2. jcantero RT @David_Griffiths: Easy publishing does to writing what the digital camera did to photography: blur the distinction between amateur and pro.

Some people in the new groups will click on your name to see who is being retweeted. They may even look at your website or read your blog. Twitter is great for driving traffic to your website or blog. It follows then, that you must have a website or a blog, or both if you are serious about selling books online.

A blog is essential to selling books online

A blog makes a great foundation for your authors platform. You can use it to promote and sell your book, and you can use it to build a following. It is also the easiest way to start a presence on the web because they come prepackaged and ready to go. And, in keeping with our goal, some of the best blogging platforms are free, such as http://wordpress.org/ and http://www.blogger.com/home. You can’t beat free and easy for selling books online.

Subject matter experts and other nonfiction writers, have the advantage of knowing what they are going to write about. Fiction writers, on the other hand, are usually more creative and prolific writers. Use www.technorati.com to find sample blogs to emulate.

Every post should end with your signature and its link to your book’s page on Amazon.com or to your website or blog. You can also offer autographed copies of your book, if you are up to purchasing some books, packaging them, labeling them, and carrying them to the post office (ask for media mail; it’s cheaper). I did that for a number of years.

Remember, the books you sell yourself have the greatest profit. For example, a 150 page book under CreateSpace’s Pro Plan costs $2.65. If you set the price at $14.95, you will make $12.30 on each book you sell. Blogs rank high in search engine results because of the links, frequent updates, and interactivity.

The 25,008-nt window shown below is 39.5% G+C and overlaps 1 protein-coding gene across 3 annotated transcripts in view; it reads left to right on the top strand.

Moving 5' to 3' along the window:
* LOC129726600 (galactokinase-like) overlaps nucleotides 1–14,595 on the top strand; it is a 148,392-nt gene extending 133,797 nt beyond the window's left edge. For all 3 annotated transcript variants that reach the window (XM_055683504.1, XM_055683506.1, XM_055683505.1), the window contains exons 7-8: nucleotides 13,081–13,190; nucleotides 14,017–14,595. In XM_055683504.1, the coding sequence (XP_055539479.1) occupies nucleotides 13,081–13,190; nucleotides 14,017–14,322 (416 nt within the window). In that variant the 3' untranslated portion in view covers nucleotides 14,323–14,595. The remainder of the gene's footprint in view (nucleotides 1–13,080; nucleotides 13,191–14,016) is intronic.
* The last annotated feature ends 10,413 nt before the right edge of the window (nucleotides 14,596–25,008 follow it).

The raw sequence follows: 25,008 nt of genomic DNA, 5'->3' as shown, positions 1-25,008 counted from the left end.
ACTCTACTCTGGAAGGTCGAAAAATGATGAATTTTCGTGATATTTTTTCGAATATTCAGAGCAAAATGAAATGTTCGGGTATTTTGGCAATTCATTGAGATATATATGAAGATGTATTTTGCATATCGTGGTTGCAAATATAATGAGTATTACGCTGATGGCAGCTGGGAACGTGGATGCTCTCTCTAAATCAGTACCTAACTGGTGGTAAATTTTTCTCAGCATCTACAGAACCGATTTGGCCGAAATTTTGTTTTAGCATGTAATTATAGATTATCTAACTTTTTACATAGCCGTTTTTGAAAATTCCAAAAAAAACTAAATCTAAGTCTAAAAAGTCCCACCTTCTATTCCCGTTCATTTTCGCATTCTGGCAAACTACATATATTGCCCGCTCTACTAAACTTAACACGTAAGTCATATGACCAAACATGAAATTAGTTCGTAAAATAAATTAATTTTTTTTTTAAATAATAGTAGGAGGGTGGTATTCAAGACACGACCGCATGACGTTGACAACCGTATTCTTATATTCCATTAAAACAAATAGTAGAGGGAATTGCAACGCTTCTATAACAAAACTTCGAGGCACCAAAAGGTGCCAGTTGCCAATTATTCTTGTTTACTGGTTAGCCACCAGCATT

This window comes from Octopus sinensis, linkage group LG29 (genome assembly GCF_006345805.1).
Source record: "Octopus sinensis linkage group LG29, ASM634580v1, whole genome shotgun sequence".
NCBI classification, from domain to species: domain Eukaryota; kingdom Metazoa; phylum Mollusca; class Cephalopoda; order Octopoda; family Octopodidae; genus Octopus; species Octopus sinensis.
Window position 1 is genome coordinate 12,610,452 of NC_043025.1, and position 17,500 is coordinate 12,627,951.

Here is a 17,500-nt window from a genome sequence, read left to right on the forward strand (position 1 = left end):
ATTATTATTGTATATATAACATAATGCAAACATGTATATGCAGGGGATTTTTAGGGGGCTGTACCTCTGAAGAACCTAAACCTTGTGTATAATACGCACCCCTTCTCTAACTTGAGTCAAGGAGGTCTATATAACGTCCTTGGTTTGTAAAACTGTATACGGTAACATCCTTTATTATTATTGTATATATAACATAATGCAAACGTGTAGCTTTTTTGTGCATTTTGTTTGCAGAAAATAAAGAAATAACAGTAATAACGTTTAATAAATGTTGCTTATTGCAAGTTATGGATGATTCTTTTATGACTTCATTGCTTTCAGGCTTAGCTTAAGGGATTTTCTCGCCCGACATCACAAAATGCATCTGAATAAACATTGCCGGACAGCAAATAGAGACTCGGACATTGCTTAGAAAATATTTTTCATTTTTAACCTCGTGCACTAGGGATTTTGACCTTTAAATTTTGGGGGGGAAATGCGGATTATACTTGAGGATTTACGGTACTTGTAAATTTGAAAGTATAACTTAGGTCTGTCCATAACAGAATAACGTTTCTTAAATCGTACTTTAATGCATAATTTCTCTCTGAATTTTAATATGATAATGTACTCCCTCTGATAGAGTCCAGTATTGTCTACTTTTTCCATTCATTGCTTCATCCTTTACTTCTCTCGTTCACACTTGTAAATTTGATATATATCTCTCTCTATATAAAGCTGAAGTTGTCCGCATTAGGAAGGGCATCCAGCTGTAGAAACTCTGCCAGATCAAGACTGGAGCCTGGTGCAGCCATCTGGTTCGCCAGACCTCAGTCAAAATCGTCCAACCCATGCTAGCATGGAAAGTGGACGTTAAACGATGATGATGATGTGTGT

A website is essential to selling books online

I had a website for The Misadventures of Russell Quigley for many years. I used Dell Host at the time, but I think I would use BlueHost today for an author’s platform and Solo Build It! for a host that has search engine optimization built in plus everything you need to build an information business including a complete training package.

I used Dell’s version of Trellix, a super easy program, to develop my website pages. The opening page had a 4 X 6 inch picture of my front cover and a thorough description of what the book was about. I had a footer with a link to Amazon.com and an offer for an autographed copy. PayPal didn’t exist yet, so I accepted checks.

I included several sample stories, which I rotated now and then. I collected some great reviews while writing, so I included a section for Reader Reviews. And of course, I had an About Me section complete with a bio and a picture. I also had a press room complete with press releases and the formal reviews form the local press.

I loved my website, but to tell you the truth, I did not know anything about search engine optimization or about driving traffic to my site. And social networking was nowhere to be found. In spite of this, I managed to sell a few books and make a little money.

I recently republished with CreateSpace, and am selling more books without any real effort. I do mention it now and then on Twitter and I have a Facebook page where you can read it for free: My Facebook Page. A website doesn’t have to be expensive to make a great foundation for your author’s platform.

UPDATE: I now have an independent blog where you can read my book for free one story at a time: The Misadventures of Russell Quigley